5 Signs You Are In Dire Need Of A New Therapist


1. She tells you she’s tired before your session.

I don’t think there’s any worse way to begin a conversation with someone who is supposed to hear you talk for forty-five minutes than with: “I’m a little tired today!”

Not only does she makes a point to tell you she’s tired, but even worse, she sneaks in a yawn every so often when she thinks you’re not really looking.

2. She doesn’t have a general sense of direction or plan.

Every time you come in, it’s the same: Hi, how are you? How have you been? Followed by an expectation of elaboration about your anxiety-ridden week.

Thinking that your story-telling efforts will lead to some form of relief by the end of your session, you instead find yourself leaving with a self-help book recommendation, but you’re not really sure how or why you ended up with it.

3. Her experience seems limited.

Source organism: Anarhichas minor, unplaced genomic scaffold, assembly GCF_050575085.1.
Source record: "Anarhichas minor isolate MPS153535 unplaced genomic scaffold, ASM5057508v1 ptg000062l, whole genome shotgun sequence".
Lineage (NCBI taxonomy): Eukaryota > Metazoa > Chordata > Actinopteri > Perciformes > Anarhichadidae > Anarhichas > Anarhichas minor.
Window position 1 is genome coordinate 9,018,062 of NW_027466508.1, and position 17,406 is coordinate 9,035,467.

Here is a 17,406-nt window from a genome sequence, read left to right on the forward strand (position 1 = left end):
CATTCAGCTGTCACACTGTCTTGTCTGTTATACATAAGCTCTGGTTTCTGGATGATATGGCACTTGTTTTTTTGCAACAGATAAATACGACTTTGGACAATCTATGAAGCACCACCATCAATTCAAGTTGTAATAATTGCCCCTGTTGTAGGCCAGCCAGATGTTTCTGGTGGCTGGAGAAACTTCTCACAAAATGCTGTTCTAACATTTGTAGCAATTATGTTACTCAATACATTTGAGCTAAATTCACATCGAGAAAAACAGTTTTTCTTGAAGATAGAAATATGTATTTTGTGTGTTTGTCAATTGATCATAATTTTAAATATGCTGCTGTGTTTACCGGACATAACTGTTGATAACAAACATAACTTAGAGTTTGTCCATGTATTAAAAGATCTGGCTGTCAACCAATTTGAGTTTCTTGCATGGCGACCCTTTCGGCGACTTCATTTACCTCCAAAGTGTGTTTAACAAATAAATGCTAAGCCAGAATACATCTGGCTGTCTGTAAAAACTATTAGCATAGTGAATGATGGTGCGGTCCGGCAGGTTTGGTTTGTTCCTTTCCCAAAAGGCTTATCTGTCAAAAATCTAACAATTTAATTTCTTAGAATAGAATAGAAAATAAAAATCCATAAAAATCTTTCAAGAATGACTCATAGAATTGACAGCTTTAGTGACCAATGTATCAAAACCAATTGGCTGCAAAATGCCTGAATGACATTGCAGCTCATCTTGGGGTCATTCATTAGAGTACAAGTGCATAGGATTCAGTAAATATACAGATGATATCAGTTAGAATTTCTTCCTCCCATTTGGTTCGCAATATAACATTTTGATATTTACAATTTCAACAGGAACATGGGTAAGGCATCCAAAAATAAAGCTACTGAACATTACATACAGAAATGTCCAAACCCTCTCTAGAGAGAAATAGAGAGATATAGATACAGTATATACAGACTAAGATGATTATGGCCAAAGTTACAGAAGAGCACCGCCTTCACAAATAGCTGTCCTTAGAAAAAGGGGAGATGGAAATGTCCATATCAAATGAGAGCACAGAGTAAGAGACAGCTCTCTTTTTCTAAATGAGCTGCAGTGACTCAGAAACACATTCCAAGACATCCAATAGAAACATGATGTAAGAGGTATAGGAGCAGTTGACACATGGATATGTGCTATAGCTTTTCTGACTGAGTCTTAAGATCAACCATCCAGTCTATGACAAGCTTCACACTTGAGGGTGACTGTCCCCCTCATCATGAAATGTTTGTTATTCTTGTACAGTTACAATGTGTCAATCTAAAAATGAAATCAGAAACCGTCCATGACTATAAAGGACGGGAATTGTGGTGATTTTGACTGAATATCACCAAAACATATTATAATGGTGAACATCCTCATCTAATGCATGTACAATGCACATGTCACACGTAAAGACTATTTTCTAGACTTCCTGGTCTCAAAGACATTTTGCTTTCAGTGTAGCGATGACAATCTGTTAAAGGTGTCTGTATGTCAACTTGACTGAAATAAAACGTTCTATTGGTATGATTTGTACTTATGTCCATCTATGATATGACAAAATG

You talk about issues like your insecurity, quarter life crisis, lack of direction, relationship issues, and other stress-inducing situations in your life — but she fails to see where you’re really coming from.

She takes enough pauses that make you feel like your situation is too unique to handle. You’re tired of having to rephrase yourself, because she’s just not following you.

4. She is an intern.

Although this is not to say that she doesn’t know what she’s doing, it’s fair to say that she simply does not have many years of experience under her belt.

Regardless, your mental health should not be at the expense of someone else’s lack of experience. Do not feel bad for quitting on your therapist. She will have plenty of clients in her future to improve her practice.

5. She doesn’t take action.

You answer “yes” to having thoughts about hurting yourself on your first session, but it takes five sessions to fully address it. Your therapist even hesitates to give you medication or set up a safety plan.

I feel like it is important to note that all therapists use different tactics in their practices. What might work for one person will not always work for another.

So bear in mind that if you don’t feel comfortable and open after four or five sessions, it might be your next opportunity to look elsewhere for help.